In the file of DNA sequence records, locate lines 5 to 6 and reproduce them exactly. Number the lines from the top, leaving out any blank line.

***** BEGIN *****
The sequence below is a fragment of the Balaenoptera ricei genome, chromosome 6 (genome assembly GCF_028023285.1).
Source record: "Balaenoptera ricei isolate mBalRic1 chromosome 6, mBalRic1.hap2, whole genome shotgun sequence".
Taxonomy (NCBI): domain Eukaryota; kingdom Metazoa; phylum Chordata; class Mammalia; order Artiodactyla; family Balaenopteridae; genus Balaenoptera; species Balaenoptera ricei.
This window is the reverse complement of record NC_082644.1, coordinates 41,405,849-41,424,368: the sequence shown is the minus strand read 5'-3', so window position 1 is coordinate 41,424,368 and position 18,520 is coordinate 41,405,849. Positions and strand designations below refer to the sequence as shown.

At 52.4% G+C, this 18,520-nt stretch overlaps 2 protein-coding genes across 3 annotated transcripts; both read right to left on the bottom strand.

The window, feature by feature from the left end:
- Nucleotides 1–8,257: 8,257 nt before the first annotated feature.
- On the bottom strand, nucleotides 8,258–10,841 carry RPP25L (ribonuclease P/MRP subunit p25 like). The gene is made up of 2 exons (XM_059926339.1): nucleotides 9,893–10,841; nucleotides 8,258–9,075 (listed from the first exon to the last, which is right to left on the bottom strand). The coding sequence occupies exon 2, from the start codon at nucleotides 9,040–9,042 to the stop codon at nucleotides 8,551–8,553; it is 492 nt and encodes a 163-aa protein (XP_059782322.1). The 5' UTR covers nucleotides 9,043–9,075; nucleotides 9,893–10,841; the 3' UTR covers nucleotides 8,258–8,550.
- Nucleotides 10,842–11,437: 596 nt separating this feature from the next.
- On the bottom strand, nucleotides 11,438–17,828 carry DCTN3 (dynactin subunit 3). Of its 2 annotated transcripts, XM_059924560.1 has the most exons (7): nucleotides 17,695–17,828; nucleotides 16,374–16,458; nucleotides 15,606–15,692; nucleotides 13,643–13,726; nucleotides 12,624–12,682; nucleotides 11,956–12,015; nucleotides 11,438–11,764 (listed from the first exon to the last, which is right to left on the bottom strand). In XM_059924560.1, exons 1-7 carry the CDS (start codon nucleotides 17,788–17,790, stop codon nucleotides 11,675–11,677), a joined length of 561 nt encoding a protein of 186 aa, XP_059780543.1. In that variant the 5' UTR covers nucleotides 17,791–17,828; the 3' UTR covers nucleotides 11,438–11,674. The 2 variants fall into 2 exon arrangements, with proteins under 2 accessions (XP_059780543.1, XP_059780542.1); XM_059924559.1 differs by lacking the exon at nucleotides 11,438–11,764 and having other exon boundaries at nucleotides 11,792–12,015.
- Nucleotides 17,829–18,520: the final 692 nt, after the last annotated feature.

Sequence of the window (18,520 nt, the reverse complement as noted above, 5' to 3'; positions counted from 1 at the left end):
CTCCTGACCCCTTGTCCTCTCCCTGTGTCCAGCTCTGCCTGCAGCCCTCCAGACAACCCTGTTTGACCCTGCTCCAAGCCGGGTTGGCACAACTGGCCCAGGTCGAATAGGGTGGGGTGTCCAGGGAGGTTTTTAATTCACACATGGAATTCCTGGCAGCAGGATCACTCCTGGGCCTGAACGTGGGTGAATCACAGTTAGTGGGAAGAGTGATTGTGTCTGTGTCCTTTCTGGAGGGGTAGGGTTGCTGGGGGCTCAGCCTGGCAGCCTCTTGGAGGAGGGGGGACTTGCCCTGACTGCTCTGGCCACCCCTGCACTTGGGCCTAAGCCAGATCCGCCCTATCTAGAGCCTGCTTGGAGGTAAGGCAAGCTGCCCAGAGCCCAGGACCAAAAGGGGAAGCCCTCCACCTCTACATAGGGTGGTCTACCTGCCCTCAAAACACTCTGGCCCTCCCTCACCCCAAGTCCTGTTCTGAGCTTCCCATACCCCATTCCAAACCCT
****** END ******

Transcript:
At 52.4% G+C, this 18,520-nt stretch overlaps 2 protein-coding genes across 3 annotated transcripts; both read right to left on the bottom strand.

The window, feature by feature from the left end: